Sleep is our body’s way of restoring its vital organs including the brain. But what happens when sleep is elusive over a long period of time? Research shows that the lack of consistent sleep can impact our brains in negative ways and increase our risk for Alzheimer’s and dementia.
A research review in Nature Communications recently concluded that persistent short sleep durations of six hours or less at age 50, 60 and 70, as compared to a normal night’s sleep of seven hours, was associated with a 30% increase in dementia risk. The study looked at research that followed participants for 10 years or more.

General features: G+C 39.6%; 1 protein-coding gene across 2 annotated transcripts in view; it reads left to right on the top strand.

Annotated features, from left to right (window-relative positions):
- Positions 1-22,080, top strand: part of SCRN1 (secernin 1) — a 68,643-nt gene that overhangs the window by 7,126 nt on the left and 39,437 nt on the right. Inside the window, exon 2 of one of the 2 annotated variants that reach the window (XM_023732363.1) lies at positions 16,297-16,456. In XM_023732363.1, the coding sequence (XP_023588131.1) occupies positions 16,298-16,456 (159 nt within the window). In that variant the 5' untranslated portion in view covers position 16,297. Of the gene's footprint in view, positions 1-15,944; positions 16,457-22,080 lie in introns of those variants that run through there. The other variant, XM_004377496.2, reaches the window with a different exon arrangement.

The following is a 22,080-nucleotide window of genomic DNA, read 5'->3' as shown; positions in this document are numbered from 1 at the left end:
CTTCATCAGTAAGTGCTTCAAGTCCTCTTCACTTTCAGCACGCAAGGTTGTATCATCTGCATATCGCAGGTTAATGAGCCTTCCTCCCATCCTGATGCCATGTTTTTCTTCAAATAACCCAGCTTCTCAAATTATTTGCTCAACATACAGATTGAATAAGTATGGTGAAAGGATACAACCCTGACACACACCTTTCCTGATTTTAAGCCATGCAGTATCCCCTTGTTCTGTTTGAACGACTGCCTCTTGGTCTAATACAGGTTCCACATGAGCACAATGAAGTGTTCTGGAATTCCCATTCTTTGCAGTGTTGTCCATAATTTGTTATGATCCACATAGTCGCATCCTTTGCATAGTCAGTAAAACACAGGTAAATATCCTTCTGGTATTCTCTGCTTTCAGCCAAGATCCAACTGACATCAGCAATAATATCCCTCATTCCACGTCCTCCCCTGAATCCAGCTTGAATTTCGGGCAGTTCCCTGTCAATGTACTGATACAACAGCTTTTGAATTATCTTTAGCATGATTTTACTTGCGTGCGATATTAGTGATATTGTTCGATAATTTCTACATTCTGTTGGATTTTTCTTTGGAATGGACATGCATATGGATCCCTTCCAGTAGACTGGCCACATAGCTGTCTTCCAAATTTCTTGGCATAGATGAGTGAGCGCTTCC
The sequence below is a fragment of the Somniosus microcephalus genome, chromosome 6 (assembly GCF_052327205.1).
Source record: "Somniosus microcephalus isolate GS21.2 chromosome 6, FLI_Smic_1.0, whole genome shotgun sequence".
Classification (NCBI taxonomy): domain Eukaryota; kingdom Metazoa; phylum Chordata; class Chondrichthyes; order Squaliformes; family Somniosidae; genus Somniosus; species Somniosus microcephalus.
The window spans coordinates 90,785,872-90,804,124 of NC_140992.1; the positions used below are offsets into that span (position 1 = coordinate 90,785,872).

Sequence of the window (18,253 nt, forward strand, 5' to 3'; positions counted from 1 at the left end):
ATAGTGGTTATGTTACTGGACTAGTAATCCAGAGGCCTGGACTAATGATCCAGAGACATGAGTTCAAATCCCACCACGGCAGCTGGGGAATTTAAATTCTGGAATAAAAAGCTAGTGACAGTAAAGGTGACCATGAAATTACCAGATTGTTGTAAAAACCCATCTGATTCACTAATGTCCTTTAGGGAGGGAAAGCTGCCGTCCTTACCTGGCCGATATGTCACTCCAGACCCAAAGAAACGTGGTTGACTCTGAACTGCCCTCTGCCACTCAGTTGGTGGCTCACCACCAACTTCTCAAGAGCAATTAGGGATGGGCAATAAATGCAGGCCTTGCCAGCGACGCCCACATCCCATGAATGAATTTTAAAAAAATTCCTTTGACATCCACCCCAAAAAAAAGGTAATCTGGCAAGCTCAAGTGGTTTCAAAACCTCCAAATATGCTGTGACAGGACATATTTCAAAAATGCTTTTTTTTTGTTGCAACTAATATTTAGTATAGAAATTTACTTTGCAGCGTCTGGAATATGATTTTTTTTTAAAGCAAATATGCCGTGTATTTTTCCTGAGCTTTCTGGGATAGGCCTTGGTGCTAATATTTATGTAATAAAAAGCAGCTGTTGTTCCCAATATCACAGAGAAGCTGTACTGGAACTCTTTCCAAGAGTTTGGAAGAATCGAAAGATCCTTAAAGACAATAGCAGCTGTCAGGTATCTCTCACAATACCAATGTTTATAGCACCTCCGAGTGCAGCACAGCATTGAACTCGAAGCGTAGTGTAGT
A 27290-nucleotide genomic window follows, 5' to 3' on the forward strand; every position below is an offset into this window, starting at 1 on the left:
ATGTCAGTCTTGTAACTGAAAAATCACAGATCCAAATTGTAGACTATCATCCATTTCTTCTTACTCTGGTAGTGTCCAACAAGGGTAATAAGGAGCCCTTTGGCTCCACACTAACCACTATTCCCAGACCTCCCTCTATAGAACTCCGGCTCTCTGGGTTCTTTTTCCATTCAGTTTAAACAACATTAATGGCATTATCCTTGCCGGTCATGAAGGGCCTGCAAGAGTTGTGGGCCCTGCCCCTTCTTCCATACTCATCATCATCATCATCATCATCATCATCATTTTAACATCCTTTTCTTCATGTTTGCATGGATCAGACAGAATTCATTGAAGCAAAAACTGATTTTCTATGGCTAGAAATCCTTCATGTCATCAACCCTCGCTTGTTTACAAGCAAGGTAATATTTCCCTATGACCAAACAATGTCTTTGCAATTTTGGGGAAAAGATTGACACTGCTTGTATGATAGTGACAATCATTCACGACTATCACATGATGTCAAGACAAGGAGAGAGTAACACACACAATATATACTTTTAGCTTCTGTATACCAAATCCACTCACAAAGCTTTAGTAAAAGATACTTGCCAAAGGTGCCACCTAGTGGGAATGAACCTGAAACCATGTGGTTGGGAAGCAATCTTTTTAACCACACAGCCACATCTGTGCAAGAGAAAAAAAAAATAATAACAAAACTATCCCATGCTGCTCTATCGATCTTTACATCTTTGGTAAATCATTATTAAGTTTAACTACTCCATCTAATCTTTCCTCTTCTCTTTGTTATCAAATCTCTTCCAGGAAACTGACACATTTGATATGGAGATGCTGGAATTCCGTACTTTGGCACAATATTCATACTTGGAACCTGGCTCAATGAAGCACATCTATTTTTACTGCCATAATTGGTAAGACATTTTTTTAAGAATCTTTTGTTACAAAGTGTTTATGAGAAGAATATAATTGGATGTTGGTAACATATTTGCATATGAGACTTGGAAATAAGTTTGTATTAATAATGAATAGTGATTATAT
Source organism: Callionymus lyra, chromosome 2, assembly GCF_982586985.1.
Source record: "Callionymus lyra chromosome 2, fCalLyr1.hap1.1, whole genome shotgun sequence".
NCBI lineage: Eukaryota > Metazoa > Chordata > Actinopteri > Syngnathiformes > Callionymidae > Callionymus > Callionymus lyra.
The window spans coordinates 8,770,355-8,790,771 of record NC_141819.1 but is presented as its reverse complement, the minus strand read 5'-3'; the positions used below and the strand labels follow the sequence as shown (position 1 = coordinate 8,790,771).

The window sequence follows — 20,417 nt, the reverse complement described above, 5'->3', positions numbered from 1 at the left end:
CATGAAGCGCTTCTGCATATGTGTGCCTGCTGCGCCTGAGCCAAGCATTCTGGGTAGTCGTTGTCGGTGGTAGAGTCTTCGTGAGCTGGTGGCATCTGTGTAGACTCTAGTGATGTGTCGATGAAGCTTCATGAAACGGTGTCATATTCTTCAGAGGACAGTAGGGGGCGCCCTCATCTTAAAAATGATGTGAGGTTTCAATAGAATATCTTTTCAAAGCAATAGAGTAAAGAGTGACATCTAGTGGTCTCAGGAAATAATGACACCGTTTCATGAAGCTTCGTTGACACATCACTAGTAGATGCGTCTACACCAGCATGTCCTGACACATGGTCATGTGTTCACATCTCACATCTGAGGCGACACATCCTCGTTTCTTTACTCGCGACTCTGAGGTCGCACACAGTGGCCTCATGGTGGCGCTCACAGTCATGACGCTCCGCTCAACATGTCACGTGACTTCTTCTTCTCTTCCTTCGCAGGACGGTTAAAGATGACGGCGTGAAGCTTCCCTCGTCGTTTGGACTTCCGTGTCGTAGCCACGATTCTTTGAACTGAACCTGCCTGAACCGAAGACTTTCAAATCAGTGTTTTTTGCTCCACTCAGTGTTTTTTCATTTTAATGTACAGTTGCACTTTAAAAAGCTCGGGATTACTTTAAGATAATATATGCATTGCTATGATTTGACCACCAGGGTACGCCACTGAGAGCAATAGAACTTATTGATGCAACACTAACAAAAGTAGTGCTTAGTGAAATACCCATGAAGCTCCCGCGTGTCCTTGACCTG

So, what happens in our brains while we sleep? “Sleep is a restorative function,” explained Jeremy Pruzin, MD, a memory care expert at Banner Alzheimer’s Institute in Phoenix. “While we sleep the brain repairs synapses and clears substances, including the beta-amyloid protein associated with Alzheimer’s disease.”